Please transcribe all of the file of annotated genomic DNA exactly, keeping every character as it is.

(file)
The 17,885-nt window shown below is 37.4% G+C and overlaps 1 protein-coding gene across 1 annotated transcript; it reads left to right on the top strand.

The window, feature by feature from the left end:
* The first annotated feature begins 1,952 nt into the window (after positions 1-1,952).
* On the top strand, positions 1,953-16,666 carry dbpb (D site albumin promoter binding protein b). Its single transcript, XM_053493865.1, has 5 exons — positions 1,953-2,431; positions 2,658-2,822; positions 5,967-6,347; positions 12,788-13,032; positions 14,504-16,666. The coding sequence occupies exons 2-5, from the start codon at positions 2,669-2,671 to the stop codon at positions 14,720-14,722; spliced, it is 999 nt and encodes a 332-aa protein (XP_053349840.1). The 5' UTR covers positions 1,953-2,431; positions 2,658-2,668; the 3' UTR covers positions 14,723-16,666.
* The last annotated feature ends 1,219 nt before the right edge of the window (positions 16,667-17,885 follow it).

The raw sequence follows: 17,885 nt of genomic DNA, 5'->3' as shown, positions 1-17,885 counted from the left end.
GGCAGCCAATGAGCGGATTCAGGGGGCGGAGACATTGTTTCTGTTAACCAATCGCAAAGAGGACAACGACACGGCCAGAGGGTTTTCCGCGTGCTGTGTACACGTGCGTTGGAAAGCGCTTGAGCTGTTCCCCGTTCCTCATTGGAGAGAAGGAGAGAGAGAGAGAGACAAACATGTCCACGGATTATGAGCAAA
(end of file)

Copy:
The 17,885-nt window shown below is 37.4% G+C and overlaps 1 protein-coding gene across 1 annotated transcript; it reads left to right on the top strand.

The window, feature by feature from the left end:
* The first annotated feature begins 1,952 nt into the window (after positions 1-1,952).
* On the top strand, positions 1,953-16,666 carry dbpb (D site albumin promoter binding protein b). Its single transcript, XM_053493865.1, has 5 exons — positions 1,953-2,431; positions 2,658-2,822; positions 5,967-6,347; positions 12,788-13,032; positions 14,504-16,666. The coding sequence occupies exons 2-5, from the start codon at positions 2,669-2,671 to the stop codon at positions 14,720-14,722; spliced, it is 999 nt and encodes a 332-aa protein (XP_053349840.1). The 5' UTR covers positions 1,953-2,431; positions 2,658-2,668; the 3' UTR covers positions 14,723-16,666.
* The last annotated feature ends 1,219 nt before the right edge of the window (positions 16,667-17,885 follow it).

The raw sequence follows: 17,885 nt of genomic DNA, 5'->3' as shown, positions 1-17,885 counted from the left end.
GGCAGCCAATGAGCGGATTCAGGGGGCGGAGACATTGTTTCTGTTAACCAATCGCAAAGAGGACAACGACACGGCCAGAGGGTTTTCCGCGTGCTGTGTACACGTGCGTTGGAAAGCGCTTGAGCTGTTCCCCGTTCCTCATTGGAGAGAAGGAGAGAGAGAGAGAGACAAACATGTCCACGGATTATGAGCAAA